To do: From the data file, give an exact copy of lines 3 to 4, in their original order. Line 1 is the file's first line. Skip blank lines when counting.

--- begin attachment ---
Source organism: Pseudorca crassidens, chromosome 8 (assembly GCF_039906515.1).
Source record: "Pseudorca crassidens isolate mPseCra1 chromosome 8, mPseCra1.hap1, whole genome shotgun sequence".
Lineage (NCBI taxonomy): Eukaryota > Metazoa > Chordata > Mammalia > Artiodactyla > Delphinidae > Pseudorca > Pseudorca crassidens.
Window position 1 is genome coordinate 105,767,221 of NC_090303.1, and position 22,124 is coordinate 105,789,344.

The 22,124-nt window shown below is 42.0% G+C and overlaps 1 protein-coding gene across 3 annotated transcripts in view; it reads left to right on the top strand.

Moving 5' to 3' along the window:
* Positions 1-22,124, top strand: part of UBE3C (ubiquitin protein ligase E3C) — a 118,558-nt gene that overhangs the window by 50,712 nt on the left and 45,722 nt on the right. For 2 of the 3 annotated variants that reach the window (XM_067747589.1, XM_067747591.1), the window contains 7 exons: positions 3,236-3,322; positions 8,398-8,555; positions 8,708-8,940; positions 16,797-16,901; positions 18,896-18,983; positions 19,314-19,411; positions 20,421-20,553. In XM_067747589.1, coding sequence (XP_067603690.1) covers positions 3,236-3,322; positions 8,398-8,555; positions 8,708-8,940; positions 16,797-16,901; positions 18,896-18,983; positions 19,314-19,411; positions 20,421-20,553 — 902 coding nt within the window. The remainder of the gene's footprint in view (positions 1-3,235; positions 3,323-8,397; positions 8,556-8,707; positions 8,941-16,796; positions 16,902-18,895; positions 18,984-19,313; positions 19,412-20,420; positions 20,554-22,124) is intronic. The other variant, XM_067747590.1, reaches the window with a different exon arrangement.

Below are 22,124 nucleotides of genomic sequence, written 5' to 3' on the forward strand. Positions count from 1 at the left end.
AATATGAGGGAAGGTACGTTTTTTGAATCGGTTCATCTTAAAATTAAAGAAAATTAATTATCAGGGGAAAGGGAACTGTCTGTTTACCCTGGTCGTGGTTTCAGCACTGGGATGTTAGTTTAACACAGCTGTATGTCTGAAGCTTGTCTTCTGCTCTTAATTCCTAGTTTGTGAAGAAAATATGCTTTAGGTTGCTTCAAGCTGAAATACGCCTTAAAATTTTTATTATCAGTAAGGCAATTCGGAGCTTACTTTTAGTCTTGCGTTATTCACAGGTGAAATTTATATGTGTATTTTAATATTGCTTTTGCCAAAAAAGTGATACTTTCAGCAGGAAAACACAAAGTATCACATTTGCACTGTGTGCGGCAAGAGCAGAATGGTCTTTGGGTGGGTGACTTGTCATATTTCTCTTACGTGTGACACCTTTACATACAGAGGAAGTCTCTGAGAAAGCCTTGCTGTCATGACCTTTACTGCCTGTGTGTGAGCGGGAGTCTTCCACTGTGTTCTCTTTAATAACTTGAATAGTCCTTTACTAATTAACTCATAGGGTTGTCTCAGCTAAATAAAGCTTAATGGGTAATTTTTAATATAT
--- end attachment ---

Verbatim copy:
Lineage (NCBI taxonomy): Eukaryota > Metazoa > Chordata > Mammalia > Artiodactyla > Delphinidae > Pseudorca > Pseudorca crassidens.
Window position 1 is genome coordinate 105,767,221 of NC_090303.1, and position 22,124 is coordinate 105,789,344.